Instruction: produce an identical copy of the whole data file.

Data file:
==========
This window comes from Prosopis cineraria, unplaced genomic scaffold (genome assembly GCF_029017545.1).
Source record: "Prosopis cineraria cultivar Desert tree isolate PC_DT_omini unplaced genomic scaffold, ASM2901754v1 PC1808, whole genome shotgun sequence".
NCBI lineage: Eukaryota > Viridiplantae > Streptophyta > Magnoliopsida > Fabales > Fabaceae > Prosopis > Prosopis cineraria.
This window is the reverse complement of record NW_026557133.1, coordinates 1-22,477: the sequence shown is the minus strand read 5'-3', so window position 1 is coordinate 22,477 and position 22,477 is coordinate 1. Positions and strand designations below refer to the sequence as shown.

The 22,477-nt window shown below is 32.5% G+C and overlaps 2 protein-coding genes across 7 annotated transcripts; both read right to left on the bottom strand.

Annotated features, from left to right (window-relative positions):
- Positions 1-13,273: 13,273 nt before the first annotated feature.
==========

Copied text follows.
This window comes from Prosopis cineraria, unplaced genomic scaffold (genome assembly GCF_029017545.1).
Source record: "Prosopis cineraria cultivar Desert tree isolate PC_DT_omini unplaced genomic scaffold, ASM2901754v1 PC1808, whole genome shotgun sequence".
NCBI lineage: Eukaryota > Viridiplantae > Streptophyta > Magnoliopsida > Fabales > Fabaceae > Prosopis > Prosopis cineraria.
This window is the reverse complement of record NW_026557133.1, coordinates 1-22,477: the sequence shown is the minus strand read 5'-3', so window position 1 is coordinate 22,477 and position 22,477 is coordinate 1. Positions and strand designations below refer to the sequence as shown.

The 22,477-nt window shown below is 32.5% G+C and overlaps 2 protein-coding genes across 7 annotated transcripts; both read right to left on the bottom strand.

Annotated features, from left to right (window-relative positions):
- Positions 1-13,273: 13,273 nt before the first annotated feature.